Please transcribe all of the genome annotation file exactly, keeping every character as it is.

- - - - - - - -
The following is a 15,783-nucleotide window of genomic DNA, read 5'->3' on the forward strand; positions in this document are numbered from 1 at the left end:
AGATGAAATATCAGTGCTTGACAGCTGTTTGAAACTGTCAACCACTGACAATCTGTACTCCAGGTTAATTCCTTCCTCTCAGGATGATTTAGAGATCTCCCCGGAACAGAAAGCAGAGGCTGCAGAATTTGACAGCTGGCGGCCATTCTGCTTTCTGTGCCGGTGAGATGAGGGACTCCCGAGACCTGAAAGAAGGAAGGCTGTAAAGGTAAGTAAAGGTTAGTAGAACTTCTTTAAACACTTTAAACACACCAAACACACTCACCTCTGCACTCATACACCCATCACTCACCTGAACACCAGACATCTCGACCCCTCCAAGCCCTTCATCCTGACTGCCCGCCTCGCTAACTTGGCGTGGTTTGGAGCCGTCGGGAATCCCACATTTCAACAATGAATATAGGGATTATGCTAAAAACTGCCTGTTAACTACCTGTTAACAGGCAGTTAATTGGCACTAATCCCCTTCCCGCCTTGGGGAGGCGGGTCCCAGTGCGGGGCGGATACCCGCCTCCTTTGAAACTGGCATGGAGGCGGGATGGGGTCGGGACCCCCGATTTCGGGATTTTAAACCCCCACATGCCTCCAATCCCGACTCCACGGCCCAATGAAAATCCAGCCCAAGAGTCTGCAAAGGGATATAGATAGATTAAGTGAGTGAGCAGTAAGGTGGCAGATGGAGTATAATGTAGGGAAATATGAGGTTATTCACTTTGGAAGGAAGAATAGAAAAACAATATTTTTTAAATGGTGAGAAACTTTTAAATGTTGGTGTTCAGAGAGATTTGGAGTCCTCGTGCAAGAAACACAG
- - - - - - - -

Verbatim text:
The following is a 15,783-nucleotide window of genomic DNA, read 5'->3' on the forward strand; positions in this document are numbered from 1 at the left end:
AGATGAAATATCAGTGCTTGACAGCTGTTTGAAACTGTCAACCACTGACAATCTGTACTCCAGGTTAATTCCTTCCTCTCAGGATGATTTAGAGATCTCCCCGGAACAGAAAGCAGAGGCTGCAGAATTTGACAGCTGGCGGCCATTCTGCTTTCTGTGCCGGTGAGATGAGGGACTCCCGAGACCTGAAAGAAGGAAGGCTGTAAAGGTAAGTAAAGGTTAGTAGAACTTCTTTAAACACTTTAAACACACCAAACACACTCACCTCTGCACTCATACACCCATCACTCACCTGAACACCAGACATCTCGACCCCTCCAAGCCCTTCATCCTGACTGCCCGCCTCGCTAACTTGGCGTGGTTTGGAGCCGTCGGGAATCCCACATTTCAACAATGAATATAGGGATTATGCTAAAAACTGCCTGTTAACTACCTGTTAACAGGCAGTTAATTGGCACTAATCCCCTTCCCGCCTTGGGGAGGCGGGTCCCAGTGCGGGGCGGATACCCGCCTCCTTTGAAACTGGCATGGAGGCGGGATGGGGTCGGGACCCCCGATTTCGGGATTTTAAACCCCCACATGCCTCCAATCCCGACTCCACGGCCCAATGAAAATCCAGCCCAAGAGTCTGCAAAGGGATATAGATAGATTAAGTGAGTGAGCAGTAAGGTGGCAGATGGAGTATAATGTAGGGAAATATGAGGTTATTCACTTTGGAAGGAAGAATAGAAAAACAATATTTTTTAAATGGTGAGAAACTTTTAAATGTTGGTGTTCAGAGAGATTTGGAGTCCTCGTGCAAGAAACACAG